What truly strikes at the heart and soul of Palestinians?  

Other than any injury to their families, it’s messing with their olive trees!

There is a sacred, spiritual connection to olive trees here, whether it be a relatively young tree, or an old gnarled and twisted tree that brings to mind the forest scene from Babes In Toyland.

It is not just that olive trees produce the fruit which, when pressed, provides olive oil — a basic staple of existence here.  It’s deeper:  Olive trees survive and thrive, despite the harsh, often arid conditions.  They are tended, pruned, stewarded — and, hopefully, passed from generation to generation.

In my area, there are trees that are young and some that are literally hundreds of years old.  They are like so many of the Palestinians I have met: Rooted on the land, tenacious, patient, enduring, adapted to the conditions here.

The ancient Psalmist says, “But I am like a green olive tree in the house of God.  I trust in the steadfast love of God forever and ever.”                                                                         — Psalm 52:8.

Almost every family I have met has olive trees somewhere nearby.  It may be a half dozen, or several hundred trees shared with an extended family.  

This deep, deep connection to their beloved trees seems greater than the connection we have in Clarkson-Lorne Park (Mississauga) to our whites oaks (of Jalna)  — as grand and majestic as they are, or even the years of affection I see in my wife’s extended family for the beautifully tended apple orchards of Brantwood Farms (Brantford).

They are far more than symbolic.  Olive trees mean life here! And there’s a palpable spiritual connection between Palestinians and their olive trees.  

Last week, on Friday July 20,  I had the privilege of spending a couple of days with our team of EA’s in Bethlehem.  After spending the morning on checkpoint duty at the sprawling Gilo checkpoint monitoring the movement of people on the first day of Ramadan (mostly devout families going to The Dome of the Rock in Jerusalem for prayers), we responded to call from a community contact, letting us know a farmer’s olive trees had been bulldozed in the nearby village of Al Jab’a.

Mohammad Ahmad Abed Elateef, one of the farmers affected, told us that the day before he received a phone call from a neighbour at 5 a.m. to say that two bulldozers, jeeps and military cars were spotted on his land.  He was at work, and sent a couple of his sons to survey the situation.  His sons reported that about 20 settlers and 20 soldiers were already on their land.

While his sons tried to get close, they were prevented by the soldiers.  They were forbidden from taking pictures.

They were scooping the trees from their roots!  They took the trees and they were replanted somewhere else,” said Mohammad.

“They took them to replant them somewhere else!”

“Everybody had guns, except for the workers,” he added.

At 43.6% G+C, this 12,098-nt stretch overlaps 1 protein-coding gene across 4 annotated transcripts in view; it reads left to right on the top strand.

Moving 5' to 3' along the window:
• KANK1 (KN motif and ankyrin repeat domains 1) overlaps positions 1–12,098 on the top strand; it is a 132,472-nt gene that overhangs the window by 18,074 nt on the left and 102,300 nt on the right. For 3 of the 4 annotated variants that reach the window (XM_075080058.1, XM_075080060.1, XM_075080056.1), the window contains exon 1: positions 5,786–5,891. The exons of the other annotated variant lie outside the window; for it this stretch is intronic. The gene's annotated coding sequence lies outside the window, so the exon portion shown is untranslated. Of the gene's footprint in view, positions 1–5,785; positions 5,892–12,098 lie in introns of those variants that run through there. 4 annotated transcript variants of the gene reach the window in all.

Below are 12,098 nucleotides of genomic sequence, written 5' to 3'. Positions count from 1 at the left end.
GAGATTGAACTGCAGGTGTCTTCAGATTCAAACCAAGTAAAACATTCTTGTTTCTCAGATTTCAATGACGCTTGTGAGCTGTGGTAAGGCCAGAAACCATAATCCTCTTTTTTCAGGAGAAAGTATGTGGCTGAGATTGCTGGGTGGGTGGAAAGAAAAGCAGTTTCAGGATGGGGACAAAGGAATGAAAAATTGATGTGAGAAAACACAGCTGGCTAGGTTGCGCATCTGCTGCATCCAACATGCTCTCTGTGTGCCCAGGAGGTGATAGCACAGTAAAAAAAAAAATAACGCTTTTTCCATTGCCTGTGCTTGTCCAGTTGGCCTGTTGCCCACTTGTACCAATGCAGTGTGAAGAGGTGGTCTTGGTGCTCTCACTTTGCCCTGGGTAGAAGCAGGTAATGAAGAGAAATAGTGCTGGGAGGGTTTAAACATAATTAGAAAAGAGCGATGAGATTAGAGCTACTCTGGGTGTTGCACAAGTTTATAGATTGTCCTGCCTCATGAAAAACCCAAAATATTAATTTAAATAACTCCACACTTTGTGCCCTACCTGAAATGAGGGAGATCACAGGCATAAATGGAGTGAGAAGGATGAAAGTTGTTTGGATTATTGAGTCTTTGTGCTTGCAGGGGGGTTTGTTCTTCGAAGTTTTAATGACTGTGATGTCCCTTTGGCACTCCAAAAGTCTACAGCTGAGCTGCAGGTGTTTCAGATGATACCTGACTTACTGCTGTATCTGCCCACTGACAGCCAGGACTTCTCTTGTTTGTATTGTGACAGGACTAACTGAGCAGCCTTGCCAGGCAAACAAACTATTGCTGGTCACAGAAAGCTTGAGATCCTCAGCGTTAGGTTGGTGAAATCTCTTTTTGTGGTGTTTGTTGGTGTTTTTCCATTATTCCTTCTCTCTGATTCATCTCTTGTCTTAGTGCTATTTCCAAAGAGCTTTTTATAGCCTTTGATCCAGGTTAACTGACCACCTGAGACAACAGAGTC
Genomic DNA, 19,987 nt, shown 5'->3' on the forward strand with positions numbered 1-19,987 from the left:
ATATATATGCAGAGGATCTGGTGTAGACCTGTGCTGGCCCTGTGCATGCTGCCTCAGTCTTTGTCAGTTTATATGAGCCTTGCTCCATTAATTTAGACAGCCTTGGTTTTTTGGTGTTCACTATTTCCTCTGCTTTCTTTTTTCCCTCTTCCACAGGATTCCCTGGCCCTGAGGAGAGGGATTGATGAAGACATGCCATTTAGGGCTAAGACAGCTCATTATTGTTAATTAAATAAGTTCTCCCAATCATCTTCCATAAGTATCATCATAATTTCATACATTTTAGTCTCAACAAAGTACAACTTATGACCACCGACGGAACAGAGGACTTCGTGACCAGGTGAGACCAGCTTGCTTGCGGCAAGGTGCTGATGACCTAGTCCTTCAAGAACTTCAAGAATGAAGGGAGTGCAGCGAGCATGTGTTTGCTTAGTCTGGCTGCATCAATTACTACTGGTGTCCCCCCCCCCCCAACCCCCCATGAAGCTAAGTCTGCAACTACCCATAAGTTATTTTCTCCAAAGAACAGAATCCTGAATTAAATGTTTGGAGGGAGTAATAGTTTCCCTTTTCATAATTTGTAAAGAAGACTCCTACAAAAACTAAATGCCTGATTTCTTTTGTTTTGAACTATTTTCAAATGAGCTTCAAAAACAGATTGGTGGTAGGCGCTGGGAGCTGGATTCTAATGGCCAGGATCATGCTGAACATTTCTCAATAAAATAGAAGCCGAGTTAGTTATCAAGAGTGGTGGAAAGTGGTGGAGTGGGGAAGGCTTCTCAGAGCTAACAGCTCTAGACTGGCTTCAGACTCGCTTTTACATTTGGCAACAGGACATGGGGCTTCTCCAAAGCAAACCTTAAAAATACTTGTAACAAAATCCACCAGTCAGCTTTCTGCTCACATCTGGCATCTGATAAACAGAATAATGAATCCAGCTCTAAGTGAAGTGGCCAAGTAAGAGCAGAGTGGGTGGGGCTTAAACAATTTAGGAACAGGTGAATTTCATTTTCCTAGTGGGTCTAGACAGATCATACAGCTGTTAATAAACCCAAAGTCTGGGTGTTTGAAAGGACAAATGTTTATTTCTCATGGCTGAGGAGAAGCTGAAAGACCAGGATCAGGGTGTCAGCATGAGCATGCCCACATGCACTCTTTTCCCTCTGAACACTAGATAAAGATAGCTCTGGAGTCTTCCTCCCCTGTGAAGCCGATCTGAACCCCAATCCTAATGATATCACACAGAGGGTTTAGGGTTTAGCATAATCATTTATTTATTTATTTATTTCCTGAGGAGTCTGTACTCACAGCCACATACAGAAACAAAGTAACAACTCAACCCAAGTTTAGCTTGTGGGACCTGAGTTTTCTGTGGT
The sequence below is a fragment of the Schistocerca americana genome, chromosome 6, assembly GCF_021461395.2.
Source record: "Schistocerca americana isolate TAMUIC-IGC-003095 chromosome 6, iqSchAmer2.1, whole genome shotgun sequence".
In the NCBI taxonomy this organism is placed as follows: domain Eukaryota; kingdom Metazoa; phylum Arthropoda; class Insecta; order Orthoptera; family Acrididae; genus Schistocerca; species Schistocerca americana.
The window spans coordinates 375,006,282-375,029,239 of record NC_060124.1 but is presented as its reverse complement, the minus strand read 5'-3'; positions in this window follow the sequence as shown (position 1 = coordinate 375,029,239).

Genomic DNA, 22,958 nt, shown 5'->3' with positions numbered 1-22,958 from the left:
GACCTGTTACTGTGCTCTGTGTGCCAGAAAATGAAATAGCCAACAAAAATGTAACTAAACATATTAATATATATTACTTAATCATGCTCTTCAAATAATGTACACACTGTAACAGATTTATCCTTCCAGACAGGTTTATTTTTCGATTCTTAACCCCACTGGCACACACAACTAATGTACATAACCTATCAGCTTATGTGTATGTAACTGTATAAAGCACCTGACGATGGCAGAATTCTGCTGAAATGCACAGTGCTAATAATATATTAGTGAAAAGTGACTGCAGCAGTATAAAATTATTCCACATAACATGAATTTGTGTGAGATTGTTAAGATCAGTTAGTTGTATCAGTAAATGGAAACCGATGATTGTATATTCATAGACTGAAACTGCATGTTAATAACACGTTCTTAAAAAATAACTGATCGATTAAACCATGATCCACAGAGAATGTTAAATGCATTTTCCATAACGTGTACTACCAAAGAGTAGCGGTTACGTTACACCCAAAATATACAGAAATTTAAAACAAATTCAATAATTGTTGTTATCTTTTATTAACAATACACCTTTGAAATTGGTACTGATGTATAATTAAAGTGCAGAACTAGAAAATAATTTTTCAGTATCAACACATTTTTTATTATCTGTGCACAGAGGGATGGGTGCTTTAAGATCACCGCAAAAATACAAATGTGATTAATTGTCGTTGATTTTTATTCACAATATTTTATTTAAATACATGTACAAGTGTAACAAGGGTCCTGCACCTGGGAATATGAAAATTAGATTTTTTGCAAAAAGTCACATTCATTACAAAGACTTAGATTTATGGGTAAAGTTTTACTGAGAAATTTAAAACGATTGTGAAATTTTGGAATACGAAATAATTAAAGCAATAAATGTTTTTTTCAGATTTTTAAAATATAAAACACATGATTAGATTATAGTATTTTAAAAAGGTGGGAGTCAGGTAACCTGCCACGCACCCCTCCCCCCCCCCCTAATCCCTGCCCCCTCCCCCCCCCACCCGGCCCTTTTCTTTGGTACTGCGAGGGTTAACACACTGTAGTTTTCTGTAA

“After they left, we went to take a look.  They scooped them with the roots and took it with them,” he exclaimed.

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He figures he lost over 70 mature trees, and that his neighbour lost about 200 trees to the bulldozers.

“It’s very painful.  It takes time to get over it,” he says.

But with a certain resignation he declares, “I will plant again.”

He told us that he already had a court case pending in which he protested  a previous cutting of his olive trees.

On site, we walked together down the hillside.   Long ago it had been terraced to create strips of land that hug the hill.  But all we saw was rocky soil with large tread marks.  There were almost no stumps or branches left behind, just bulldozer tracks!

I was speechless, looking at what had been such a thorough job of removal!  What do you say when someone’s olive orchard has been wiped out?

Problem: Al Jab’a is near the Green Line, with Israeli settlements quite close by.

Mohammad surmises that his land may be wanted for a separation wall/security fence around his village.

In the meantime, someone has some new landscaping — an instant olive grove! Most likely in a nearby settlement.

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His neighbour Nasser El-din speaks from the heart, “These trees mean a lot!  Every year you tend your trees — every year, every year.  You get a sentimental relationship.”

Nasser says, “You are not supposed to cut it.!  Who gives you the right to cut it?  These trees are ours!  Who gave them the right to do do this! The so-called civilized countries that support them — gives them the right!”

He wants to point to the larger global political realities of the occupation of Palestine by Israel.

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“If the olive trees knew the hands that planted them, their oil would become tears,” says Mahmoud Darwish.

There is truth in those words.

And if olive trees knew the hands that uprooted them, their oil would also become tears.

Friends, if you have a chance, go savour a little olive oil.

Grace and peace…

Jim 


I have been sent by the United Church of Canada to participate in the World Council of Churches (WCC) Ecumenical Accompaniment Programme in Palestine and Israel (EAPPI).  Should you wish to re-post, or to publicize any of this content, I welcome your direct requests, via the comments section in this blog. Thank you! 

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